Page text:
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Editor's Note
by Olga Stein

Olga Stein About a year ago I met Ken Sherman, well regarded poet and regular contributor to BiC, for a coffee. It was delightful to discover, during our conversation, that we had been taught literature in highschool by the same man. I had attended a different school, more than a decade after Ken had graduated from his, and yet both of us had known Art Spence. Both Ken and I had liked him enormously¨his easy going but engaging teaching style, more suited to a university tutorial room, his character, even his looks¨and we agreed that he had had an important influence on us. The books he had assigned proved formative, awakening in both of us an interest in ideas and the way they were expressed in literature. "And all that talk about existentialism," I laughed as I reminded Sherman. Spence had us reading Hermann Hesse's Siddhartha, Joseph Heller's Catch-22, The Stranger by Albert Camus, Dubliners by James Joyce, and much more in the way of loose-leaf material, challenging essays which elaborated on the various ways in which man had become alienated from himself and others, nature or society.
It feels like a long time has passed since I sat listening to Art Spence, and one rarely hears the word "existentialism" these days. It seems a little tired somehow, and for me, no longer suggestive of an exciting starting point from which to analyze a text. But while the word may have lost some of its ring, and the writings of "existentialists" like Kierkegaard, Nietzsche, Sartre and Merleau-Ponty, may not be on everyone's "must run out and get 'em" list (though if you're curious, I suggest looking at Walter Kaufmann's Existentialism: From Dostoevsky to Sartre or Robert C. Solomon's From Rationalism to Existentialism: The Existentialists and Their Nineteenth-Century Backgrounds), it isn't necessarily the case that the ideas and conceptual spin-offs of existentialist thinking are no longer relevant. One might comfortably make the claim that in current literature cynicism is so pervasive, and the thematic elements are so well ingrained, that there's simply no need any longer to spell them out. Take for example Anne Ireland's The Exile, reviewed by Michelle Ariss or JosT Saramago's The Cave, reviewed by Joan Givner (note the context of post-colonialism). The central theme in The Exile, Ariss tells us, is "estrangement." The novel's narrator , EstTvez, declares at one point¨"we are all in exile from our authentic lives: it is the state of modern man." Givner provides a well-wrought description of the The Cave: "The dark vision that informs it is one of desolate human beings blinded by overwhelming forces, internal and external, that threaten to stamp out their very identity and humanity." And Nicholson Baker's A Box of Matches is about what? It centers on a man trying hard to get back in touch with himself by carefully sifting through the everyday contents of his life.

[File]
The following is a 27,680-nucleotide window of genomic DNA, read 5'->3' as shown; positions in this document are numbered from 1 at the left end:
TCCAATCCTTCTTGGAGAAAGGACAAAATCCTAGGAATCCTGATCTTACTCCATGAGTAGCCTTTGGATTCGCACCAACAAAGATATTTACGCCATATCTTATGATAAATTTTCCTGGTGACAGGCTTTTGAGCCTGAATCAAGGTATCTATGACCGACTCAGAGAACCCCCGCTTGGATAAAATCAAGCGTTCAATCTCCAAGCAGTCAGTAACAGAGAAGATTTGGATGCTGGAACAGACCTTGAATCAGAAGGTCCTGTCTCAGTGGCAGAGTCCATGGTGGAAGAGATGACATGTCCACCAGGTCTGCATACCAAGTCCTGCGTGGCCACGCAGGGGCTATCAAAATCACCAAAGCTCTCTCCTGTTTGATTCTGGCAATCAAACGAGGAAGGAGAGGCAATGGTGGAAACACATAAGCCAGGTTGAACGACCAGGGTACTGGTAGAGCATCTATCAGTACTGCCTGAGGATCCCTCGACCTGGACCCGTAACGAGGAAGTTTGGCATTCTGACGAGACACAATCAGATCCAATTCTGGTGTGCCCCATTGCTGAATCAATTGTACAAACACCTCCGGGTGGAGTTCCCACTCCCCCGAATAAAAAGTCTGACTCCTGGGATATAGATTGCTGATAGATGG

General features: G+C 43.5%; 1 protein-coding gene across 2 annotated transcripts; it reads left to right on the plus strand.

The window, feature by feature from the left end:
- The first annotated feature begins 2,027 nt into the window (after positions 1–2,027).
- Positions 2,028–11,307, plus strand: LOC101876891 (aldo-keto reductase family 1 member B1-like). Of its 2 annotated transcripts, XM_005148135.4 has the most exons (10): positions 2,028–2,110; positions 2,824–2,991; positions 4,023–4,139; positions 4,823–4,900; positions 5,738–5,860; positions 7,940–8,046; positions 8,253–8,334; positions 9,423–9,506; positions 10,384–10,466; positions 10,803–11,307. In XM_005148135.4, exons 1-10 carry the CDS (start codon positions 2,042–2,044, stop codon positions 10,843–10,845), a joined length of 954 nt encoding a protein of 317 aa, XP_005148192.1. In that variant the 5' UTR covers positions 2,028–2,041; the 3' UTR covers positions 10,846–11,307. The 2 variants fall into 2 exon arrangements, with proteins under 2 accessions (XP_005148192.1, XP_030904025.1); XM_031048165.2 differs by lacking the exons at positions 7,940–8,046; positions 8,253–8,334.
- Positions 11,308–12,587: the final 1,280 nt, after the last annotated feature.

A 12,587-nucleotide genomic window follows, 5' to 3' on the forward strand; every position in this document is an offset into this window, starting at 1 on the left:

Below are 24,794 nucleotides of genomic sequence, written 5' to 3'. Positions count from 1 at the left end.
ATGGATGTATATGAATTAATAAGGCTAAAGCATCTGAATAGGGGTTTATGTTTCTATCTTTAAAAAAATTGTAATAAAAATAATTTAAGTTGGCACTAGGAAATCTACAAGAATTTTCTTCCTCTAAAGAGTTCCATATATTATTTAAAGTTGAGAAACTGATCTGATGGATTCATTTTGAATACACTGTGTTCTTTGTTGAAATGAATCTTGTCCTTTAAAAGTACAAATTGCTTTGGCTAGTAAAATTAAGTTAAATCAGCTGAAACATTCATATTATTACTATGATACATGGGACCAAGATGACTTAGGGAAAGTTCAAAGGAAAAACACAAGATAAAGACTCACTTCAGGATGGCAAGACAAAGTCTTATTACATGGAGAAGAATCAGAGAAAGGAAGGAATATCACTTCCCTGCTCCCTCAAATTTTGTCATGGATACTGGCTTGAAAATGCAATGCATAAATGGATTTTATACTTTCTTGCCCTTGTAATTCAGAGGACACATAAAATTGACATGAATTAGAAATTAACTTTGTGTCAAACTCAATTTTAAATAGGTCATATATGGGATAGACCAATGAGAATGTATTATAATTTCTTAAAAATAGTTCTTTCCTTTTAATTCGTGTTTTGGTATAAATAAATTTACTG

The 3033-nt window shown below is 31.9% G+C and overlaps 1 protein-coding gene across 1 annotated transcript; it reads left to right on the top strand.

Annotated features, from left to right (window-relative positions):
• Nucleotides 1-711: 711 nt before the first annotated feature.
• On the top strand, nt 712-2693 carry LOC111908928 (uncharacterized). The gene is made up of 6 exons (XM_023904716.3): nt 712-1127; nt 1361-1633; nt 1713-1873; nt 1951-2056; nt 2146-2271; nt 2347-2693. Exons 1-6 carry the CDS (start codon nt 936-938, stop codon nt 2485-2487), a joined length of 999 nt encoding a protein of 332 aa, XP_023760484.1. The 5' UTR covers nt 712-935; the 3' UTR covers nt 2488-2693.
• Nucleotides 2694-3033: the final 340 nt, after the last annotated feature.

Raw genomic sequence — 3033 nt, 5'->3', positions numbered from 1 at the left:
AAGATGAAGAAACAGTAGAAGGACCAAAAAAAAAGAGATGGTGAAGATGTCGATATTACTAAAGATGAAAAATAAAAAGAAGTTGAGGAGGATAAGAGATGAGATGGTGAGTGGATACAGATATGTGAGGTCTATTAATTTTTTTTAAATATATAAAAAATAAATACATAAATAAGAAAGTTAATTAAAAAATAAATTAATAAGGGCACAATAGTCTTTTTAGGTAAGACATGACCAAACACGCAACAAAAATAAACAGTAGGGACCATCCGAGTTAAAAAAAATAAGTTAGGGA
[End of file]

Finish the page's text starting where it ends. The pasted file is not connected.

By the time I was in university, and reading the likes of Saul Bellow, Norman Mailer, Paul Theroux, Anita Brookner, Anne Tyler, D.M. Thomas, Arthur Koestler, and many others, I could see the ideas to which I was introduced in Spence's literature class coming from pages away. Boy, was I grateful to Art Spence. Still am.
Issue highlights: Brian Fawcett reviews Louis Lapham's Theater of War with characteristic wit and perspicuity. Of special significance, are the aphorisms of my late father-in-law Alfred Stein. These notes, written not long before he passed away, were for him merely jottings, but they are the jottings of a powerful mind. They have never been published before and we introduce them here for your pleasure. Olga Stein
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